Super Cities №176 — Human Robots (in One Chart)

Brendan Hart

One Big Thing

This chart highlights the central economic, political, and societal challenge in America. On a human level, this chart and what it represents is tearing at our country’s seams.

From 1948–1973, Ms. Worker’s received pay commensurate with what she produced.

Channeling Richard Feynman, you could easily explain to a child Ms. Worker’s experience from 1948–1973: she was fairly paid.

Since 1973, though, Ms. Worker’s productivity has increased by three-fourths, but her pay has increased by less than ten percent.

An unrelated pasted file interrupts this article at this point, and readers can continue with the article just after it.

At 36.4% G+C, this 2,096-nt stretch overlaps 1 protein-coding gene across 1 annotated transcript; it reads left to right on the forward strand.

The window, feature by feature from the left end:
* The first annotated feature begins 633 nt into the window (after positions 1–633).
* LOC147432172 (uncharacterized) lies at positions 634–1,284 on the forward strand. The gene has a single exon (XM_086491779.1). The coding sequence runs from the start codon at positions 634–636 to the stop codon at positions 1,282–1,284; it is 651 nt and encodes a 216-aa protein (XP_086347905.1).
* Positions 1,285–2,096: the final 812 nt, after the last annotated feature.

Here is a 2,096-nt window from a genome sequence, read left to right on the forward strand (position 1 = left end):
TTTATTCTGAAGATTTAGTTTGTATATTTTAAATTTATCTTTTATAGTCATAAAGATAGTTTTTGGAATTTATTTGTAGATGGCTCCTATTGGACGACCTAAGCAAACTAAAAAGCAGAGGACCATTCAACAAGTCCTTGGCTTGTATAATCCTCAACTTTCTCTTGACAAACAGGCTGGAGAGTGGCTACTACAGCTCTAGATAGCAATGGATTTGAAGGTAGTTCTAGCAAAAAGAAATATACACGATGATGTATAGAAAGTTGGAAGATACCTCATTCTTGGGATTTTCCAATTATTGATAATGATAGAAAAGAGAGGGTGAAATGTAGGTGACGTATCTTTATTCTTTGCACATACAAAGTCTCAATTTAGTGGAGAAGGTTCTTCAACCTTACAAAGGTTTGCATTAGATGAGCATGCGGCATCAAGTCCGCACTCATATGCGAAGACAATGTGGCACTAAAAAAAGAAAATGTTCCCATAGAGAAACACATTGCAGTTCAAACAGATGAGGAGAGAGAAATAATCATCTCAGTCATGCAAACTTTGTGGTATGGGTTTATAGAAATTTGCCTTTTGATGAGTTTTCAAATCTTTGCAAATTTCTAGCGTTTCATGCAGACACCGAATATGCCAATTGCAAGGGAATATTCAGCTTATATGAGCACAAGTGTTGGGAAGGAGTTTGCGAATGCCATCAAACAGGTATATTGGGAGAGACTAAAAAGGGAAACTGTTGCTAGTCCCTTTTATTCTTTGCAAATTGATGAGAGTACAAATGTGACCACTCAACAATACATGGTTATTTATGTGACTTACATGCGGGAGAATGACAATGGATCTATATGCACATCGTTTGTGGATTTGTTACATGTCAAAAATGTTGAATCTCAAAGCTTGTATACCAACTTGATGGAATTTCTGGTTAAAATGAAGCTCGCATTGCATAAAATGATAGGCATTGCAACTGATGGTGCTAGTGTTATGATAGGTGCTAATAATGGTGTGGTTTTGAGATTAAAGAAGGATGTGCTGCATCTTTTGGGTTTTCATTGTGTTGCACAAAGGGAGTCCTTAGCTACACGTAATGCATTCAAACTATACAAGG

A child would call Ms. Worker’s situation unfair.

Because it is (and yes, I understand globalization, productivity, and markets).

As software and artificial intelligence consume cities, Ms. Worker deserves better than to be treated as a work-but-don’t-reward robot.

If not, she and her 100 million friends will have some harsh things to say to their unfair overlords.

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